• Adolescents share more information with parents who are warm.
  • Adolescents who believe their parents have a right to set rules, and believe that they are obligated to obey them, will share more information—even when they disagree with the rules.  

Together, I think this tells us something important. Adolescents share most information with parents when they think their parents' actions are motivated by love and because the parent is doing their job of trying to protect them.

  • Adolescents lie more when they are involved in more problem behavior or when they like manipulating people.

In other words, teens who enjoy manipulating people for power and have things to hide lie more. 

When do they share?  

Teens share more information about things that parents have set rules about. In other words, they lie about things that parents have expressed as "understandings" or "expectations." They are more likely to tell the truth about things where parents have drawn a clear line in the sand.

This surprised me, as potential punishment seems a clear motivation for lying. But generally kids respected their parents' right to set rules. If it was a matter of judgment, kids used theirs. But when the parent said they were serious, kids tried to negotiate instead of hiding information and lying. In fact, hoping to get the parent to change their mind was the biggest reason teens gave for disclosing disagreement. They wanted their parents to change the rules.

Even teens who did not believe their parents had the right to set rules, and did many things their parents wouldn't be happy about, were less likely to lie if that parent had set an explicit rule.

Is it what parents do or what kids think parents are doing? 

To answer that question, we did an observational study of pre-adolescents (4th-6th grade) arguing with their mothers. Much of our research had been based on survey research, so it was hard to know, when teens said their parents were strict or not warm, whether it was the parent who was unloving or it was a difficult child who thought the parent was.  

After videorecording the interactions, we coded them in terms of how sensitive the mother was to the child and how difficult the child was. We also measured physiological characteristics of the mothers and children—specifically, RSA (respiratory sinus arrhythmia and salivary alpha amylase). As we use it, RSA taps the resources that parents have to cope with stress. For example, you probably know the stereotype that people who are easily angered get red in the face. They have low RSA. Alpha amylase is an indictor that the parent is responding to a challenging situation or threat.

We used mother and child characteristics to predict children's desire for privacy. Specifically, because kids are less likely to share information they think is private, we predicted whether they felt the need for the information to be secret or if they were okay with sharing it.  

The most important thing we found was that it really was the mother who was driving the interaction, not the child's perceptions. Once observed behavior and RSA was in the model, child reports of behavior no longer predicted desire for privacy.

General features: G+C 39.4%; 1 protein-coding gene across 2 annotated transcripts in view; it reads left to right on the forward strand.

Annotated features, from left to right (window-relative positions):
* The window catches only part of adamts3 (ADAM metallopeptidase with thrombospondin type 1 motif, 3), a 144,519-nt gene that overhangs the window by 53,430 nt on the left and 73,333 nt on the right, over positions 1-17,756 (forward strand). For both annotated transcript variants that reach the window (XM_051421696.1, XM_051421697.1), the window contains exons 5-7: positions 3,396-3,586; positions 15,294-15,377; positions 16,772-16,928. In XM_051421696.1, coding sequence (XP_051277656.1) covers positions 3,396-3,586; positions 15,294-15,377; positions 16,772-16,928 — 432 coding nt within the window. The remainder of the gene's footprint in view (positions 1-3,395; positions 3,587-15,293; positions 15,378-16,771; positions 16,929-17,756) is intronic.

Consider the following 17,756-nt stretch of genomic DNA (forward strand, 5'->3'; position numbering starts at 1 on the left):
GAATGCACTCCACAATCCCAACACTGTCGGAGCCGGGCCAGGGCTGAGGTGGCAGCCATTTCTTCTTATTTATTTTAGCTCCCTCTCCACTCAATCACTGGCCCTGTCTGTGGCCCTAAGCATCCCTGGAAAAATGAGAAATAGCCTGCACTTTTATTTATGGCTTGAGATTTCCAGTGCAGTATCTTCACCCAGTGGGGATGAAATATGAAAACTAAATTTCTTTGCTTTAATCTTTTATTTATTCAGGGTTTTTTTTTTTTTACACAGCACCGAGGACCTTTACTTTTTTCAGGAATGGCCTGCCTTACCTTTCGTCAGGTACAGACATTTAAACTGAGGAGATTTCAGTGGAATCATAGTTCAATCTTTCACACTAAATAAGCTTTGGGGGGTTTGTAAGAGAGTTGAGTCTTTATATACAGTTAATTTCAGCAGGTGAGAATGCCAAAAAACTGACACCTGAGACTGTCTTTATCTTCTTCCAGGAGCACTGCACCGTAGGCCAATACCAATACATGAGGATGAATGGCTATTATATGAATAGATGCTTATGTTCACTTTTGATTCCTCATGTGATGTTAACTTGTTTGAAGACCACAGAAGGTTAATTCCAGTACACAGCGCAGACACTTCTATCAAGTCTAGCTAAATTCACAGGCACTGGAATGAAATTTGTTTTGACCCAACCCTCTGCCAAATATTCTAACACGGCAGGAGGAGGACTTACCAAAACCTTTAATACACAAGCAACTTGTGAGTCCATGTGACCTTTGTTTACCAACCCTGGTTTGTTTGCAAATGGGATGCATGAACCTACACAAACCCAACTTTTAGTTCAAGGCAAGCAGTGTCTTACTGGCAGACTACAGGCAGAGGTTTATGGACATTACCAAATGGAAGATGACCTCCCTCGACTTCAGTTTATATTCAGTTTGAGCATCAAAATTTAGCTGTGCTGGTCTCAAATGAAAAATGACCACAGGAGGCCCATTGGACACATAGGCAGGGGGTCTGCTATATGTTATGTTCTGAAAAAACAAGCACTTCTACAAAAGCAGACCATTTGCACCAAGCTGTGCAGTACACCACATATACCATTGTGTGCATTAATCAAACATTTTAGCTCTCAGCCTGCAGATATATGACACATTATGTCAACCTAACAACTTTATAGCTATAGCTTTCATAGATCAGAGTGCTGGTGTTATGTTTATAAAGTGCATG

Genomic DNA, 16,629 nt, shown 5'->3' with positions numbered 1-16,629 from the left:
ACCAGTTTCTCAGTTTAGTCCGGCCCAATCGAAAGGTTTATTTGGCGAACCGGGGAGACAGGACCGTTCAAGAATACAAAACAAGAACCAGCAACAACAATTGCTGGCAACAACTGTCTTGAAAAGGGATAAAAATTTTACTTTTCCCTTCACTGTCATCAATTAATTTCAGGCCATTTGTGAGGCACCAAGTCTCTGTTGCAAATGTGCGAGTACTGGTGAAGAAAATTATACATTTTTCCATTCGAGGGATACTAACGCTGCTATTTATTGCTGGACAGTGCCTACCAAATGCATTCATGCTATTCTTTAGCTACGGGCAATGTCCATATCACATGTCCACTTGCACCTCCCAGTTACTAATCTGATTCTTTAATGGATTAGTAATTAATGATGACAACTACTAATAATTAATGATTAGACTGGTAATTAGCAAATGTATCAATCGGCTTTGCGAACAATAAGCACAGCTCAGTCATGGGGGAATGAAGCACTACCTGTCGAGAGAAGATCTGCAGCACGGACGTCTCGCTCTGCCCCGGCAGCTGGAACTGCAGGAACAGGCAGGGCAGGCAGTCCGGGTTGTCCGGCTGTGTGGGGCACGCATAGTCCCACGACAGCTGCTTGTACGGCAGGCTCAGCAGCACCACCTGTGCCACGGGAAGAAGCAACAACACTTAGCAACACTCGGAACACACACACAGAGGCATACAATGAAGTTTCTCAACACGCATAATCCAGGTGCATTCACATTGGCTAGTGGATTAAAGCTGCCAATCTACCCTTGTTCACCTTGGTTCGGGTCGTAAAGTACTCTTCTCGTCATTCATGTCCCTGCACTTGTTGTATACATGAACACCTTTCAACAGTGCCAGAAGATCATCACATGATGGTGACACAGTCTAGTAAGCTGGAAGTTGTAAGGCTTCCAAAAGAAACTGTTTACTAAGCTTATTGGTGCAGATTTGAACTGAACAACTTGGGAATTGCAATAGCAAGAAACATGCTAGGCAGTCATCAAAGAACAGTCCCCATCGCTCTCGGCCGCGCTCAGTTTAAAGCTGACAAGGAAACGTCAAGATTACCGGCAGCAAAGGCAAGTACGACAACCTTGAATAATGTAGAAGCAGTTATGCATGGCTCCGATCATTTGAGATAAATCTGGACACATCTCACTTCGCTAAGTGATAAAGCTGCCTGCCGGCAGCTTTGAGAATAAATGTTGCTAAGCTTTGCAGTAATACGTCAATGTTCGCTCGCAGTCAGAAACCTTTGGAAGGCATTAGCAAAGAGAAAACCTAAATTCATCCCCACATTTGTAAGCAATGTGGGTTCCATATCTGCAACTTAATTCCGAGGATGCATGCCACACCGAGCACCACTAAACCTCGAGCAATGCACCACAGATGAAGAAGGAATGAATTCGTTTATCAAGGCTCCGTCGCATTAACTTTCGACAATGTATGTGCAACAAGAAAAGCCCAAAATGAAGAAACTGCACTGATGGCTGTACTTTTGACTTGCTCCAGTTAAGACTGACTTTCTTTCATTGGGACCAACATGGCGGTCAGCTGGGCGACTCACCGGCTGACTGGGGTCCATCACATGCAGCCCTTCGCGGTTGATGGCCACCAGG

• Maternal strictness did NOT predict desire for privacy. Kids were equally willing to share with strict as well as permissive parents.
  • Mothers with high RSA—in other words, those who had more resources to be patient—had children who were both more cooperative on video, and who were willing to share more information. This was particularly interesting because our measures showed that it was much more stressful for mothers to interact with their children during an argument (measured using salivary assays of alpha amylase) than it was for children to argue with their moms.
  • More sensitive mothers—those who asked questions but made obvious efforts to respect the boundaries that their children had set up as private—had children who were willing to share more information than those who did not.

In other words, when mothers were sensitive, respected child privacy, and seemed to be able to become less upset (as measured physiologically), their children were more willing to share more information. This was challenging for moms—their sympathetic nervous system was aroused.  But when they rose to the challenge and stayed calm, children would share. Interestingly, children whose mothers were calm also tended to be more cooperative and pleasant, even though mother and child RSA were not correlated. We interpreted this as meaning that being habitually calm helped kids develop self-restraint and a cooperative attitude.

Interestingly, more warmth did not predict greater willingness to share information. It was complicated. When mothers were sensitive and warm, children shared the most. But when they were insensitive and warm, they tended to plow in and violate children's privacy. That was when communication shut down. We believe that it is particularly hard for children to maintain a separate sense of self with warm mothers who don't respect privacy boundaries, so they push back.

Bottom line

Warmth, sensitivity, respect for adolescents as individuals, combined with strictness and setting fair rules? Sounds a lot like authoritative parenting. And authoritative parenting seems the best way to help children share the information they need for parents to help them to socialize themselves.

Source: littleny/Shutterstock

While the stakes seem low ― after all, how much harm could really come from a little fairytale? ― Boyle and McKay make several compelling arguments against perpetuating the Santa Claus myth. 

1. You’re setting your child up for inevitable disappointment when they realize the truth about Santa.

Everyone remembers that moment they realized that Santa Claus wasn’t real, Boyle and McKay write. The disappointment is so searing that it creates a “JFK effect” ― people remember where they were and what they were doing when they heard the sad news. For many people, they write, the holidays never again hold the same kind of magic.